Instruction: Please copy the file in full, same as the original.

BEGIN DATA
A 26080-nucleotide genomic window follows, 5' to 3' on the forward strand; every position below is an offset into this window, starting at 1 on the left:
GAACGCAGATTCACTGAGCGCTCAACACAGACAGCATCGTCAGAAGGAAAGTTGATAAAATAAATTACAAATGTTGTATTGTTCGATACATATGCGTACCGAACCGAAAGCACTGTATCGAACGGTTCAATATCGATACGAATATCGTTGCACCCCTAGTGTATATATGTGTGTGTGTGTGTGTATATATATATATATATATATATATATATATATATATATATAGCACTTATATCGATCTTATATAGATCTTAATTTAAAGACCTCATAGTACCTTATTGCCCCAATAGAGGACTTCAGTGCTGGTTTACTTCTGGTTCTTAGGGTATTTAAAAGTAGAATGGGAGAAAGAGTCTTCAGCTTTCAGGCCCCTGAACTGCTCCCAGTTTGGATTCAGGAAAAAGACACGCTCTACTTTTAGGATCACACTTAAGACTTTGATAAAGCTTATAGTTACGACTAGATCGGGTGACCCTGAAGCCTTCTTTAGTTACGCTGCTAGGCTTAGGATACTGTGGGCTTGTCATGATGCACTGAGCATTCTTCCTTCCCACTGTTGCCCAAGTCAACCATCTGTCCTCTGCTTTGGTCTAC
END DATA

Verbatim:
A 26080-nucleotide genomic window follows, 5' to 3' on the forward strand; every position below is an offset into this window, starting at 1 on the left:
GAACGCAGATTCACTGAGCGCTCAACACAGACAGCATCGTCAGAAGGAAAGTTGATAAAATAAATTACAAATGTTGTATTGTTCGATACATATGCGTACCGAACCGAAAGCACTGTATCGAACGGTTCAATATCGATACGAATATCGTTGCACCCCTAGTGTATATATGTGTGTGTGTGTGTGTATATATATATATATATATATATATATATATATATATATATAGCACTTATATCGATCTTATATAGATCTTAATTTAAAGACCTCATAGTACCTTATTGCCCCAATAGAGGACTTCAGTGCTGGTTTACTTCTGGTTCTTAGGGTATTTAAAAGTAGAATGGGAGAAAGAGTCTTCAGCTTTCAGGCCCCTGAACTGCTCCCAGTTTGGATTCAGGAAAAAGACACGCTCTACTTTTAGGATCACACTTAAGACTTTGATAAAGCTTATAGTTACGACTAGATCGGGTGACCCTGAAGCCTTCTTTAGTTACGCTGCTAGGCTTAGGATACTGTGGGCTTGTCATGATGCACTGAGCATTCTTCCTTCCCACTGTTGCCCAAGTCAACCATCTGTCCTCTGCTTTGGTCTAC